Canadian Forces members fill sandbags at flooded area on Rue Saint-Louis in Gatineau, Que., on April 22, 2019. (THE CANADIAN PRESS/Justin Tang)

Jocelyn’s Jottings: Individual climate action

It is sadly fitting that as the youth of Revelstoke take to the steps of city hall demanding climate action that the world is flooding, burning, quaking and being struck by tornadoes.

This was one of those weeks that I really didn’t want to be following the news.

Sitting on the beach enjoying the sun that is too hot for this time of year would have been a much more pleasant use of my time.

And that is where the problem lies. Change is unpleasant.

Last week, I participated in some professional development, a motivational interview training workshop.

While I won’t get into details but basically you listen, reflect back what a person is saying and through this they will find their own focus and motivation to change.

READ MORE: Revelstoke youth join Fridays for Our Future world-wide rallies

With all that is going on can we apply this on a worldwide scale?

J: Hey Earth! What is going on with you?

Earth: I’m feeling all out of sorts. In some spots I am too hot. In some spots I am too windy. In others I am too wet. I don’t know what is going on! Or what to do about it!

J: So on one hand you aren’t feeling yourself and on the other you want to get back to normal but don’t know what to do.

E: I don’t think there is anything I can do. And all of these people living on me aren’t helping the problem.

J: You think it is humanity’s fault?

E: Yes. They are ruining everything.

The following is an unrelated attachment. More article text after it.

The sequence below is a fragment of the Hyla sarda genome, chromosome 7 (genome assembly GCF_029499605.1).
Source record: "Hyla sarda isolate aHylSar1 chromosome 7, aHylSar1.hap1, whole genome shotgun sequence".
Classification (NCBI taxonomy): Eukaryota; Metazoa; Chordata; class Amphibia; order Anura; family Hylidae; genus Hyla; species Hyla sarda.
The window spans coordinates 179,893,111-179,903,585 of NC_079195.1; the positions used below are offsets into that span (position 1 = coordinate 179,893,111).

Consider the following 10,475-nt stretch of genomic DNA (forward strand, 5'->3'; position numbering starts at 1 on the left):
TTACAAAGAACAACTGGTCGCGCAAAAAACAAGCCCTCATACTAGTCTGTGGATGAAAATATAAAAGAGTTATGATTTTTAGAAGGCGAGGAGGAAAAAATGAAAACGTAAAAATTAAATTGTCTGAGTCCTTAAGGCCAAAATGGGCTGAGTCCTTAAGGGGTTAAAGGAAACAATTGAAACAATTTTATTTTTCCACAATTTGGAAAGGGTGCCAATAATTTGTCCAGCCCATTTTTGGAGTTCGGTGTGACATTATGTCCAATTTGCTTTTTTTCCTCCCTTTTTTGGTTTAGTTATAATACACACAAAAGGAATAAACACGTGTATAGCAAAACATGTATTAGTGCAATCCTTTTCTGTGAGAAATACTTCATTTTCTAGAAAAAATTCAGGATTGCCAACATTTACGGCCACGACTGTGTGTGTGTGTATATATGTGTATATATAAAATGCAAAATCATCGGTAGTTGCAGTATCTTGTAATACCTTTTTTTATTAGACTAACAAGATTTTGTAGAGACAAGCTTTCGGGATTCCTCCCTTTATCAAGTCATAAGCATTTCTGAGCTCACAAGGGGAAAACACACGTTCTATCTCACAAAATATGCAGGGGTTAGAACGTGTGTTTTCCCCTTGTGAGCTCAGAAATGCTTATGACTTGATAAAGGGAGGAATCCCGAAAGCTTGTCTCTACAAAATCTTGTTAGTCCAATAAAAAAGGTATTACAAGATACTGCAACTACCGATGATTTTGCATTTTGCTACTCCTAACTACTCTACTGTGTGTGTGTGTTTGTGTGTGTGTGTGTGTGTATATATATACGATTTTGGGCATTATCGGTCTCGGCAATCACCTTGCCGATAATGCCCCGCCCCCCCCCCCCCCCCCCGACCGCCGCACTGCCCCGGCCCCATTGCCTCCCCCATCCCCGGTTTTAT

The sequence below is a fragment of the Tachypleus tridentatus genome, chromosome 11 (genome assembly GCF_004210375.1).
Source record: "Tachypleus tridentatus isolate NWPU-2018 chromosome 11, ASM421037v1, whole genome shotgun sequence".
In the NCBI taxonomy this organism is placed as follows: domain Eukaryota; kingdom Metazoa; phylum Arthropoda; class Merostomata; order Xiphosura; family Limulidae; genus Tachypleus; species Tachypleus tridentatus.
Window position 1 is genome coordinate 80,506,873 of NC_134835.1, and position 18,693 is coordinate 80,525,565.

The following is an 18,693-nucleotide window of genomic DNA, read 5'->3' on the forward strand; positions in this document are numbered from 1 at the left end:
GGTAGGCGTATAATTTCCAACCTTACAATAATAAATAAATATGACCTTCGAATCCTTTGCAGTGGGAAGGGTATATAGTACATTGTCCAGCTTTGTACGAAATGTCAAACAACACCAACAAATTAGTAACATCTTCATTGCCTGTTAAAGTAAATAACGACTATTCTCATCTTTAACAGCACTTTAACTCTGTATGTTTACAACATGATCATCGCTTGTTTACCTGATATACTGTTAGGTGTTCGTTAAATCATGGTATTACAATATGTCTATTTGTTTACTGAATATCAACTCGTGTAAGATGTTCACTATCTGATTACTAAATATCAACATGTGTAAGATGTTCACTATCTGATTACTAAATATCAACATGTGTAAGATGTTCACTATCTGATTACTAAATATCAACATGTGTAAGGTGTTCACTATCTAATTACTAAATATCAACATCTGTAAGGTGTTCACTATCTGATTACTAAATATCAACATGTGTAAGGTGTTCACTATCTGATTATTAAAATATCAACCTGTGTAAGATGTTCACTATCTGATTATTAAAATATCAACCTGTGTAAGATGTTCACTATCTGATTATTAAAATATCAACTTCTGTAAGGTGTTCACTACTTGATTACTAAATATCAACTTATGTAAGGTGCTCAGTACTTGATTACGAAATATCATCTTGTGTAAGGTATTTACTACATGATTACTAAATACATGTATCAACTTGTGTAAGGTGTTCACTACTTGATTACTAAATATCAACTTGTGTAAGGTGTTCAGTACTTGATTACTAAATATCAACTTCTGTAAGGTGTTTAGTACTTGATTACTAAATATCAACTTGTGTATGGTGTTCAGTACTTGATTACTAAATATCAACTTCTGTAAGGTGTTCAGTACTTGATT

J: I agree with you. Maybe you are redirecting your unhealthiness on your inhabitants?

E: Maybe. They are ruining everything and pretending not to notice.

J: I agree. Keep putting on the pressure until they figure out what to do. And if they don’t, they will all die because they made you inhabitable and then you get a clean slate…

So, this isn’t how motivational interviewing should go. Not at all.

Turns out you can’t apply this kind of thing on an inanimate object that has no control over its own fate.

Who knew. So let’s try again.

People: It is our leaders that need to change laws and policies, and businesses that need to reduce pollution. What we do on an individual basis won’t make a difference.

J: I’m hearing that other people need to change and that you want to see a change.

P: I want to save the world! I want it to be habitable for my children and grandchildren, but I can’t do anything about it.

J: I believe there are things that you yourself can do about it. Could I offer you some suggestions?

P: No. I am just one person, no matter what I do nothing will get better.

I think, as a world, this is where we are stuck. I certainly feel this way.

My carbon footprint isn’t very big. Could I even do anything to make it smaller?

Yes. We all can. Bike more. Avoid buying products in packaging. Buy second hand items. Plan vacations that don’t require airplanes.

Compost. Grow vegetables. Support locally produced food and other products.

Turn down the heat and put on a sweater. Turn down the air conditioning and sleep in the basement. Use LED light bulbs.

Need other ideas, throw the terms “how do I reduce my carbon footprint” in Google.

Or, if you are very advanced and you don’t even want to turn on the computer, head to the library, I am sure they have at least one book on the subject.

So let’s listen to the kids, they usually know what’s up.


 

@JDoll_Revy
jocelyn.doll@revelstokereview.com

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